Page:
Audie Award Nominee, Literary Fiction, 2013
A heartwarming novel about larger-than-life characters and second chances....
Former academic Arthur Opp weighs 550 pounds and hasn’t left his rambling Brooklyn home in a decade. Twenty miles away in Yonkers, seventeen-year-old Kel Keller navigates life as the poor kid in a rich school and pins his hopes on what seems like a promising baseball career - if he can untangle himself from his family drama. The link between this unlikely pair is Kel’s mother, Charlene, a former student of Arthur’s. After nearly two decades of silence, it is Charlene’s unexpected phone call to Arthur - a plea for help - that jostles them into action. Through Arthur and Kel’s own quirky and lovable voices, Heft tells the winning story of two improbable heroes whose sudden connection transforms both their lives. Like Elizabeth McCracken’s The Giant’s House, Heft is a novel about love and family found in the most unexpected places.
©2012 Liz Moore (P)2012 Blackstone Audio, Inc.
“A suspenseful, restorative novel from one of our fine young voices.” (Colum McCann, National Book Award–winning author)
“In Heft, Liz Moore creates a cast of vulnerable, lonely misfits that will break your heart and then make it soar. What a terrific novel!” (Ann Hood, best-selling author of The Red Thread)
“This is the real deal, Liz Moore is the real deal - she’s written a novel that will stick with you long after you’ve finished it.” (Russell Banks, Pulitzer Prize finalist)
An avid reader, demanding of the story, characters and narrator. Mysteries and historical fiction are my favorites.
I would describe "Heft" as a character study laced with sweet sadness. lost opportunity and loneliness. There is a small mystery in the plot, and, of course, hope keeps the characters afloat and drives the story forward.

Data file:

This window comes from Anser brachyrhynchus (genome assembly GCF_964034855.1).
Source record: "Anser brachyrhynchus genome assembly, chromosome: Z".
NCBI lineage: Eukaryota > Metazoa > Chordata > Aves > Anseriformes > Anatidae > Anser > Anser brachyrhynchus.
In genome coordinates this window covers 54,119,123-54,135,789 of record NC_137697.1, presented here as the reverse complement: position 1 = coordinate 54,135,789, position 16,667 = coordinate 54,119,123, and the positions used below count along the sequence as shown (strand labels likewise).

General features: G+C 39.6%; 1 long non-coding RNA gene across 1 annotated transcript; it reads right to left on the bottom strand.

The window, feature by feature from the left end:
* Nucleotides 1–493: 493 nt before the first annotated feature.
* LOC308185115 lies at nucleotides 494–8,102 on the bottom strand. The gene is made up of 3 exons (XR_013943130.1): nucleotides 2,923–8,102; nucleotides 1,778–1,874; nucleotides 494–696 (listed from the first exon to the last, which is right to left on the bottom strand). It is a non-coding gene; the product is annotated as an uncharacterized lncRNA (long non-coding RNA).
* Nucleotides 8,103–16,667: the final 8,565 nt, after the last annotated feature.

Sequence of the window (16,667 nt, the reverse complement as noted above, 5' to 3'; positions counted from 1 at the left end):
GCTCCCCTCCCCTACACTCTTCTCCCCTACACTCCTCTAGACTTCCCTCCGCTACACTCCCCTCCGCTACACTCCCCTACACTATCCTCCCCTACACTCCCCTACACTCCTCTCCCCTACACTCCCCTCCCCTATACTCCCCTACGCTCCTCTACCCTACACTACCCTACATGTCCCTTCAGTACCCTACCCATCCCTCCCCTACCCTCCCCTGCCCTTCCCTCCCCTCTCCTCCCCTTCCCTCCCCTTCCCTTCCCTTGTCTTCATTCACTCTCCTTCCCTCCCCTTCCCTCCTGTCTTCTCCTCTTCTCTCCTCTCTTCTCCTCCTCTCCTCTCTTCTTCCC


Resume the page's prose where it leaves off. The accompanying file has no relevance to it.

"Heft" is not at all my usual kind of selection, but I loved it and will remember two of the characters - Arthur Opp and Yolanda - forever.
Liz Moore has created characters so real and sympathetic that you feel you have crawled inside their skins. It is definitely character driven but although there is not a heart pounding plot, it is never boring because you care so much about the characters. They are flawed, sometimes weak, often embarrassingly awkward but she induces you to forgive them and maybe yourself a little along the way.
Good narrators. Particularly liked the older characters voice.
The book is a reflection on loneliness as revealed in an older, sedate, world-weary man and his opposite, a young, popular, athletic boy. Like the main characters, the book was a bit overly symmetrical in its story arc and seemed too contrived for my liking. After a while, it begins to feel a bit formulaic with the character telling you all the things they'd like to say and then not saying any of those things at all. I probably would not have noticed these things so much except that I didn't really enjoy the characters much.
I loved the story and the psychological aspects behind both of the main characters. I liked the ending as well. I loved how the reader got to know both of the main characters through a linking character whom we never got to know first hand except through the thoughts of the other two characters. Very ingenious.
I would compare it to other books that are character driven rather than action driven. This book has more thought than action, but it never felt slow.